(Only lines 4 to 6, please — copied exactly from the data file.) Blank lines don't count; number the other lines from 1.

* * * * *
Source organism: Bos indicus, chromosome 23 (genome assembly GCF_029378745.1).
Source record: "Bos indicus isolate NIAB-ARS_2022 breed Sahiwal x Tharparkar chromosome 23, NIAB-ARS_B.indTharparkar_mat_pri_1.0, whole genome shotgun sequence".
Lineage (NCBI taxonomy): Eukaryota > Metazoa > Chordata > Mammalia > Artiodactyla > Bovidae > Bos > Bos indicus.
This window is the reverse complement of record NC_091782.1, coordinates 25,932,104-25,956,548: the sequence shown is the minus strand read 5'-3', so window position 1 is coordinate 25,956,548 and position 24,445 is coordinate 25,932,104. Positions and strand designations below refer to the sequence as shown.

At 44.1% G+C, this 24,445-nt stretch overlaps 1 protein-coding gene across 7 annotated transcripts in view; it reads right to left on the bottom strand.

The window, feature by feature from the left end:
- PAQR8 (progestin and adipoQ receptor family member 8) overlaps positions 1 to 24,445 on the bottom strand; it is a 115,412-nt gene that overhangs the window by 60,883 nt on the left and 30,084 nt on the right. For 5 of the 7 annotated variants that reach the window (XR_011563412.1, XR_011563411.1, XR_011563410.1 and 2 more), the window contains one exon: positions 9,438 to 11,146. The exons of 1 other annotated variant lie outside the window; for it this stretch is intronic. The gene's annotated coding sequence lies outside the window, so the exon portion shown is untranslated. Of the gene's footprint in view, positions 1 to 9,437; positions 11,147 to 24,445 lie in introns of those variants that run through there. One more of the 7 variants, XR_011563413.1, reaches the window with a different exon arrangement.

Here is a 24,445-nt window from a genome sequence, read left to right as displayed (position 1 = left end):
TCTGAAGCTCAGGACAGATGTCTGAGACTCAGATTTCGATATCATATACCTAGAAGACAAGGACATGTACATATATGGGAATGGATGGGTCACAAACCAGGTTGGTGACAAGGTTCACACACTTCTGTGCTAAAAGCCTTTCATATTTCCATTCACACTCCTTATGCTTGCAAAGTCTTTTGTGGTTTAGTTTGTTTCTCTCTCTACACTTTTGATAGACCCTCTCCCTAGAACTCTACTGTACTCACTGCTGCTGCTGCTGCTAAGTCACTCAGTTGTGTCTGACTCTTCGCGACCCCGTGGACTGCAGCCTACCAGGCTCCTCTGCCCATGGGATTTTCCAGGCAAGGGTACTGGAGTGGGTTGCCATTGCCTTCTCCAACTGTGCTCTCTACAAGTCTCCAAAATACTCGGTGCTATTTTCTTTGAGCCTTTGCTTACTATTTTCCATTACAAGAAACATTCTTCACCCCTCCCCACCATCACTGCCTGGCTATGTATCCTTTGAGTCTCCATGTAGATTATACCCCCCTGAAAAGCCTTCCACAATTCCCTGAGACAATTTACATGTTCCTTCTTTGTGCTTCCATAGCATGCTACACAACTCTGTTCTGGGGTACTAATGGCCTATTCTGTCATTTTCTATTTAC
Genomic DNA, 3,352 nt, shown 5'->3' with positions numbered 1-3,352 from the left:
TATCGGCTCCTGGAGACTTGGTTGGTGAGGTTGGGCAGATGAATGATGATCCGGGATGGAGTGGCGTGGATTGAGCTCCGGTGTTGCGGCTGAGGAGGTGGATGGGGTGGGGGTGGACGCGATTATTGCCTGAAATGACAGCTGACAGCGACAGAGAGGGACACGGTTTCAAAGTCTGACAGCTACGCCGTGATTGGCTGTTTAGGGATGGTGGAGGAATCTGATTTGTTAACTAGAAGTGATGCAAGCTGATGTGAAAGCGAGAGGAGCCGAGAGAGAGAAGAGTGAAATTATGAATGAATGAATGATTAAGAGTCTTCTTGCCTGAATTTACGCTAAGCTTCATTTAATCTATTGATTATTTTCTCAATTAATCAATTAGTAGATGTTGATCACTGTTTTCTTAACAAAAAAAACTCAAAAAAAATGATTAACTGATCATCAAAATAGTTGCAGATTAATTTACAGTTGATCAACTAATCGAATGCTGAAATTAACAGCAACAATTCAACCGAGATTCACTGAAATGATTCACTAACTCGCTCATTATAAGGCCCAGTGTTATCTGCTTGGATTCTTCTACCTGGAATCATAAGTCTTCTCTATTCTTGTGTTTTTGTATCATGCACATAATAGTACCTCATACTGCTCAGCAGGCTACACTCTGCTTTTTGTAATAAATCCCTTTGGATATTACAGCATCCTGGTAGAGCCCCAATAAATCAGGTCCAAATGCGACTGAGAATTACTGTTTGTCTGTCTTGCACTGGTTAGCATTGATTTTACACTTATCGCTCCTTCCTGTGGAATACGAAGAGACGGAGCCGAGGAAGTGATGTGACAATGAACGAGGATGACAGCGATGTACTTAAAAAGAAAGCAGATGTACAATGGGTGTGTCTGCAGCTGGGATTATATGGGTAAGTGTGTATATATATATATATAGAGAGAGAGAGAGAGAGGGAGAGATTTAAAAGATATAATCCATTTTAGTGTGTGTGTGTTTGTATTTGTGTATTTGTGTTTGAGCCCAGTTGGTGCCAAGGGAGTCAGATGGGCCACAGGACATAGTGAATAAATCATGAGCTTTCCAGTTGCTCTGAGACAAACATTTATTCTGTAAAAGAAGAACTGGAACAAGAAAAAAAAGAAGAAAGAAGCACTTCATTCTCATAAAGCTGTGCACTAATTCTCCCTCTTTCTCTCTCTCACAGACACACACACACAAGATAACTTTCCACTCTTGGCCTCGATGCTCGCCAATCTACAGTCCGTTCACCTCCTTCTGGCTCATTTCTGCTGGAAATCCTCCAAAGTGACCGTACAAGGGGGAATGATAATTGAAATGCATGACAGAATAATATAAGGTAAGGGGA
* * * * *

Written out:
This window is the reverse complement of record NC_091782.1, coordinates 25,932,104-25,956,548: the sequence shown is the minus strand read 5'-3', so window position 1 is coordinate 25,956,548 and position 24,445 is coordinate 25,932,104. Positions and strand designations below refer to the sequence as shown.

At 44.1% G+C, this 24,445-nt stretch overlaps 1 protein-coding gene across 7 annotated transcripts in view; it reads right to left on the bottom strand.

The window, feature by feature from the left end: